Vana of lepapierstudio worked at an architecture firm before becoming pregnant. After the birth of her son she found work as a consultant and consecutively opened her Etsy shop. Six months later Vana quit her consulting position to focus on the budding success of her new business. She never imagined she’d make a full-time income from her creative hobby and now claims she doesn’t know where she would be now if it weren’t for Etsy. Keep reading to find out how Vana created a niche for herself on Etsy, what tips she gives to other sellers, and why being able to turn off the switch is essential to her success.
How did you originally get into the business of making things?
I have always been passionate about handmade things. My parents nurtured my creativity from a young age and allowed me to freely express myself. I graduated with a Masters in Architecture and shortly after that I realized how much I loved the design aspect of the profession. I love to draw and every time a friend would look at my latest art she/he would say, “Have you ever thought of selling this?” I used to think one couldn’t support a family from selling artsy things. I was wrong…
Tell us about your previous working situation.
After graduating from architecture school I was offered a job by a dear professor of mine who was the principal at a female-run architecture firm. I really enjoyed working in a small firm, especially since all drawings were still done on a drafting table, the old school way. Only a few months into this job we found out I was pregnant and nine months later I gave birth to the most amazing boy. The moment I saw him I knew I wasn’t going to waste a second away from him. I started looking for a part-time position with flexible hours and I was lucky enough to land a great job working 15-20 hours a week as a consultant for a local firm. Everything was going great: I was home with our son and was also able to bring in a small income and keep practicing. Being trained as an architect makes it impossible to separate yourself from design. At times I felt the need to get away from the ongoing routine of CAD drawings and experiment with creative work.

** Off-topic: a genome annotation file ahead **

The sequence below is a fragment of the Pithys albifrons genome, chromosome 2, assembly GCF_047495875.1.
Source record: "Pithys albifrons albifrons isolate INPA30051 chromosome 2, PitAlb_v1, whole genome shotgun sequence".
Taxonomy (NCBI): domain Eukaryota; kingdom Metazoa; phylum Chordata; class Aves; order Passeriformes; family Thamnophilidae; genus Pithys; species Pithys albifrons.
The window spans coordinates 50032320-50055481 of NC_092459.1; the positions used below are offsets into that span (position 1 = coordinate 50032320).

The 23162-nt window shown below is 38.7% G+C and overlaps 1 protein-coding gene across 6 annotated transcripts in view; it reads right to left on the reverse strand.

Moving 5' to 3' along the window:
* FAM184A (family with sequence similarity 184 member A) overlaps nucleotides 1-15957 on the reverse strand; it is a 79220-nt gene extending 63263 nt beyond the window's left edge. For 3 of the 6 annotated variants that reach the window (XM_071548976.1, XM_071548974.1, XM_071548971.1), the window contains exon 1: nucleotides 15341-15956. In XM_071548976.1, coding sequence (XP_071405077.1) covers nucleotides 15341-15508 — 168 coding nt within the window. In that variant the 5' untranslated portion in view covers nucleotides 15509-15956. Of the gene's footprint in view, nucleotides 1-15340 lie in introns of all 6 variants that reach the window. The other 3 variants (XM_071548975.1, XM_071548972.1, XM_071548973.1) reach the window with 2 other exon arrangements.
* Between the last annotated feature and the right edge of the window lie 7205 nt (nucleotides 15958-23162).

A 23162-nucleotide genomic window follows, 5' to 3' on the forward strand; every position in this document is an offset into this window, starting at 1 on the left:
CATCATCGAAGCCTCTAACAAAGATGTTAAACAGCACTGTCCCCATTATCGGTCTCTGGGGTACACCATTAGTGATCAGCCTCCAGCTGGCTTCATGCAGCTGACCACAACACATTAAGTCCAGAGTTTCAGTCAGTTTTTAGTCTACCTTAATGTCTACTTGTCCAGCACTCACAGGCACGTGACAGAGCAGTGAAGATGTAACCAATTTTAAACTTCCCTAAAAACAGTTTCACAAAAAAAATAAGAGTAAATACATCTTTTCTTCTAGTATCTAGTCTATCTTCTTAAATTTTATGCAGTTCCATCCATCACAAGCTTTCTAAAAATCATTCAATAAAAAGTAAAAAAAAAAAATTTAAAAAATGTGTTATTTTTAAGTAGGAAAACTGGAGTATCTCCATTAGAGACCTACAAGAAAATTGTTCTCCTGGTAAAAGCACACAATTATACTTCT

This is when the idea of designing stationery and artwork utilizing children’s silhouettes (a love I developed after hours of staring at my sweet boy’s profile) came about. In March of 2008 I attended the Country Living Women Entrepreneur conference in Chicago and for the first time heard about a new website called Etsy. That very weekend I opened a shop and started listing products. I had six sales within the first week. In May of 2008 I officially launched Le Papier Studio and quickly incorporated. I was now working full time at Le Papier Studio and part time as an architect. It was getting harder and harder doing both, but I was determined to keep at it for another six months as my Etsy shop picked up steam. In September 2008 (exactly six months from the day I started selling on Etsy) I took the plunge and decided to “quit” my part-time job and dedicate my whole attention to growing my business. Truth is, work was slow at the office and I used that opportunity to start promoting my business. I am so glad I did, as the timing couldn’t have been more perfect.
When you first started selling on Etsy, did you have dreams or goals of eventually quitting your day job?